Ashburn Man Pleads Guilty To Filing Over 1100 Fraudulent Tax Returns
For Immediate Release
U.S. Attorney's Office, Middle District of Georgia
Michael J. Moore, United States Attorney for the Middle District of Georgia, announced that Antonio Taylor, age 44, of Ashburn, Georgia, entered a plea of guilty on March 13, 2015 to one count of conspiracy to commit wire fraud and one count of aggravated identity theft before the Honorable W. Louis Sands, Senior U.S. District Court Judge, in Albany, Georgia.
As a part of his plea agreement, Mr. Taylor admitted he conspired with his wife, Patrice Taylor, Victoria Davis and Jarrett Jones to file over 1,100 fraudulent tax returns between January 2011 and February 2013. At least 1,089 of the returns were filed electronically from two IP addresses registered to Mrs. Taylor, both located at their home. From January 2012 to October 2012, a cell phone subscribed to Mrs. Taylor was used to call the Internal Revenue Service’s Automated Electronic Filing PIN Request 114 times. The actual loss, the amount of funds which was obtained by fraud, is approximately $1,199,897.00.
Mrs. Taylor entered a guilty plea to related charges on February 11, 2015. Likewise, Ms. Davis and Mr. Jones entered pleas of guilty to related charges on July 9, 2014 and October 9, 2014, respectively. All are awaiting sentencing.
For conspiracy to commit wire fraud, Mr. Taylor faces a maximum sentence of 20 years in prison, a maximum fine of $250,000, or both. For aggravated identity theft, he faces a mandatory minimum sentence of 2 years in prison, consecutive to any other sentence, a maximum fine of $250,000, or both.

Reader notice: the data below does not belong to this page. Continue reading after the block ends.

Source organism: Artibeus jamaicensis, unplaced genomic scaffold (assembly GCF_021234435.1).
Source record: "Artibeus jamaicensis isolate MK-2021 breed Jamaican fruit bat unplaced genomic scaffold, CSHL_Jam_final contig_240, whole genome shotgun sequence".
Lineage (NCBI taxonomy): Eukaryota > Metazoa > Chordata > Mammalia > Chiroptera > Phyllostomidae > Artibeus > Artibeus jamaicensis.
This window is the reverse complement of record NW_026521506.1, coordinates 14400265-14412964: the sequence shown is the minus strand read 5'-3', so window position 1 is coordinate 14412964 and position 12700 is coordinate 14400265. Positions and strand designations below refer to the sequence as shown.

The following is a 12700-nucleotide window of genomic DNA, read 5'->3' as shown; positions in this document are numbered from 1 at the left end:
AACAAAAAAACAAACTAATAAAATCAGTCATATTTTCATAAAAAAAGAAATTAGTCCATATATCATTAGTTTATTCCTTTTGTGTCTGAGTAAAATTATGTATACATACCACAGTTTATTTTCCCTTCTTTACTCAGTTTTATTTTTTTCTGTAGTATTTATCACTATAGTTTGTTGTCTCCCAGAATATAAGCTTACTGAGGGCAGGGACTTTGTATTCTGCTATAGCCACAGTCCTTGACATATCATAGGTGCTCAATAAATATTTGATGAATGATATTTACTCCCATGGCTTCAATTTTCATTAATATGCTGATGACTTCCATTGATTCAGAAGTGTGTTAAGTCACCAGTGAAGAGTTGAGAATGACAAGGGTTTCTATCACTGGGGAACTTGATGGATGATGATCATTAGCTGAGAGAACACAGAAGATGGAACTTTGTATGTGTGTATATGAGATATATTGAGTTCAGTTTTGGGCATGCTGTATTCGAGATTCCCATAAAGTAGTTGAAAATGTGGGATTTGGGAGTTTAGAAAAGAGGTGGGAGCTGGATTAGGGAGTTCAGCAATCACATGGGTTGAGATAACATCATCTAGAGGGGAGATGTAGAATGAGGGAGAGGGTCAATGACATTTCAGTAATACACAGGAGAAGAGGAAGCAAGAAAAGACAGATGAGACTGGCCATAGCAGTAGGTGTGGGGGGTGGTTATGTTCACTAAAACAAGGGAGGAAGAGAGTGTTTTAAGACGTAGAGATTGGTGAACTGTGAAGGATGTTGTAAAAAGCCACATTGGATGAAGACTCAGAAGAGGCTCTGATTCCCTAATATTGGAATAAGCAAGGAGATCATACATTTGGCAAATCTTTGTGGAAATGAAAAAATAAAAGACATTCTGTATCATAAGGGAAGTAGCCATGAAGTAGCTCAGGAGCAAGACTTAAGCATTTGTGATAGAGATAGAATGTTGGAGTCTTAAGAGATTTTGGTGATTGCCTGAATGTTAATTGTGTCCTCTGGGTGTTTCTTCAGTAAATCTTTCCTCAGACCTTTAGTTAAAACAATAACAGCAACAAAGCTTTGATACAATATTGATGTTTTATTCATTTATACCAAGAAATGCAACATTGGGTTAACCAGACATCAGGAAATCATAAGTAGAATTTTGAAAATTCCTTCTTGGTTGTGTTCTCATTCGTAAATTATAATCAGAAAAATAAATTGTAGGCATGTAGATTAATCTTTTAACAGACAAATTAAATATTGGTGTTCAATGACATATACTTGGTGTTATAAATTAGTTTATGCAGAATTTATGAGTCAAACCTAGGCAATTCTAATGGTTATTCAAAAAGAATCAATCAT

“Wire fraud and identity theft have become the crime of choice for defendants seeking to steal money that belongs to the taxpayers. As we approach tax season, this case reminds those who follow the law to be careful with any personal information that may be vulnerable, and those who choose to break the law should know that we are going to catch you –it’s just a matter of time,” said U.S. Attorney Michael Moore.
“Individuals who engage in tax refund fraud will be held accountable for their actions,” stated Veronica F. Hyman-Pillot, Special Agent in Charge, IRS Criminal Investigation. “This defendant clearly took advantage of the people in his community as well as other unsuspecting Americans. It is our hope that today's plea will send a strong message that participation in refund fraud schemes does not pay and those who choose to participate will be prosecuted.”
The case was investigated by the Internal Revenue Service – Criminal Investigation, assisted by the Ashburn Police Department. Assistant United States Attorney Jim Crane is prosecuting the case for the Government.
Questions concerning this case should be directed to Pamela Lightsey, Public Information Officer, United States Attorney’s Office, at (478) 621-2603.
Updated February 4, 2016